As for "can I really make HOCl this way?" the answer is yes. For the work you are doing you may need to look at the chlor-alkali chapters in the Kirk-Othmer Encyclopedia of Chemical Technology or Riegel's Handbook of Industrial Chemistry. The references that perplexed you are true under some conditions but maybe not under the conditions where you will operate! 

Here is a short version why it's a real research project to get the conditions you want and the HOCl concentration you want for spraying. If you were electrolyzing pure water, the simple equations are:

         4H (aq)+ + 4 e- = 2 H2(g)                      at the anode

         4 OH-(aq)         = 2 H2O + O2 (g) + 4e- at the cathode

That's not the full story, though. At the anode you first get  

           OH-(aq)          =  OH. (on the cathode) + e-    You will want that OH radical to make HOCl.  Then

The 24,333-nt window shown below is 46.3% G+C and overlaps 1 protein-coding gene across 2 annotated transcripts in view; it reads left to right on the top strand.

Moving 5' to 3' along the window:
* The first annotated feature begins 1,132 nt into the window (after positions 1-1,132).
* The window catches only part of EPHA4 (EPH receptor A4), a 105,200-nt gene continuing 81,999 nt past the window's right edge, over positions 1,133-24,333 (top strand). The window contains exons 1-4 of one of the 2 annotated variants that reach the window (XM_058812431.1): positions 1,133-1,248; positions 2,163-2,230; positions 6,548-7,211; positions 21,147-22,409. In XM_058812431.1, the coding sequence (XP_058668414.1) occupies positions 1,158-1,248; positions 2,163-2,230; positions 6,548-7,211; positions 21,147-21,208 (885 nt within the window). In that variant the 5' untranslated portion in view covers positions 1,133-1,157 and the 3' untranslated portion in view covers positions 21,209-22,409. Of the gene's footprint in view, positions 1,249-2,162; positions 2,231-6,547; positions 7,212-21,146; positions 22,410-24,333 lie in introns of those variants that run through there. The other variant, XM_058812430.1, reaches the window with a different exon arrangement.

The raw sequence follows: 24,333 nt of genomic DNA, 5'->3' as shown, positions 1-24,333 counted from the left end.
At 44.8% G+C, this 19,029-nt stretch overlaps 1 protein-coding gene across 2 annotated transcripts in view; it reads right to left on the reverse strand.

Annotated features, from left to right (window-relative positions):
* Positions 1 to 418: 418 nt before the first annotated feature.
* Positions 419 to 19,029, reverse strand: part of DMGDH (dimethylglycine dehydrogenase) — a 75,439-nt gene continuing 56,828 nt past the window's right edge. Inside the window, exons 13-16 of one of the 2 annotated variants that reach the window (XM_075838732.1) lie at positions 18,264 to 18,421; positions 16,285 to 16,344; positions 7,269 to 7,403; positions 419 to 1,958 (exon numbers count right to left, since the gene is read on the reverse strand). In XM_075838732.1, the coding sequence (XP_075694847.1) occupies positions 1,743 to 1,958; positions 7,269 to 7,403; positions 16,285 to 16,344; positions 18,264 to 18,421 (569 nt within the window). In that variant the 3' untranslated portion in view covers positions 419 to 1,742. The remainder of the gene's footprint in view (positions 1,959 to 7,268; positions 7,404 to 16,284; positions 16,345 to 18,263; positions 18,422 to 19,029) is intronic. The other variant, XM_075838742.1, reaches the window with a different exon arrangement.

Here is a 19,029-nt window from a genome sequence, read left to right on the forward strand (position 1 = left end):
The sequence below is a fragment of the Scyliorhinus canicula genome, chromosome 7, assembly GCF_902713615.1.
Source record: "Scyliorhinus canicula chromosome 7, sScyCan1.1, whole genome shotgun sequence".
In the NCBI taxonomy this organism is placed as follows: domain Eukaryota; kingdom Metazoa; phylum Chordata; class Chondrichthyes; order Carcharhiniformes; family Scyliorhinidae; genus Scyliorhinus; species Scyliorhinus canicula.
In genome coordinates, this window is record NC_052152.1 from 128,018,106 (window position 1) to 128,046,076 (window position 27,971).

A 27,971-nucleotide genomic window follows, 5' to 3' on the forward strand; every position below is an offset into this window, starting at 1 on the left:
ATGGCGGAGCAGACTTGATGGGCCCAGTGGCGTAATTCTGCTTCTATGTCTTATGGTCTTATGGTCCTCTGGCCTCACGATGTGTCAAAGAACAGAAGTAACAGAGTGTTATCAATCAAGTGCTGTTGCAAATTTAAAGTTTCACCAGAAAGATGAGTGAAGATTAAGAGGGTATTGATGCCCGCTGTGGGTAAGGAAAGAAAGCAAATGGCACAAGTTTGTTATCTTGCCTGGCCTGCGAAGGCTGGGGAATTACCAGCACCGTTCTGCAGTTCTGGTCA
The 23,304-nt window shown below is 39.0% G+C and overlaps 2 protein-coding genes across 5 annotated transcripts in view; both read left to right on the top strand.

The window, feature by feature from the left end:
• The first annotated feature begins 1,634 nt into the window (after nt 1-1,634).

2OH. (cathode) =  H2O2 that might desorb before it can make water.

If you electrolyze a concentrated salt solution, 350 g/L instead of the 40 g/L you want, you make Cl2 at the cathode:

         2 Cl-(aq)           = Cl2 (g)           + 2e-      That's two steps too:

            Cl-(aq)           = Cl. (cathode) +  e-         

If you electrolyze a 40 g/L salt solution as you intend, you produce Cl2 and also O2 at the cathode. Because you are making OH. and Cl. at the cathode, they can combine to make HOCl and go off in solution so you can spray it. As Christopher said, best to keep the pH at 5 or greater. If you go  more acid, you make Cl2 instead. If you go strongly basic (high pH) you get OCl-. It's quite a project!

Stay safe and God bless all here,

Mike Dowell

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JimEgan
New Contributor

Re: Need help understanding the production of Hypochlorous Acid and byproducts

The swimming pool industry has been doing this for years but for much lower concentrations of free available chlorine (FAC). Now some of the manufactures are adapting their products to make 200 - 1000 ppm FAC solutions.

Jim

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jbozin
New Contributor II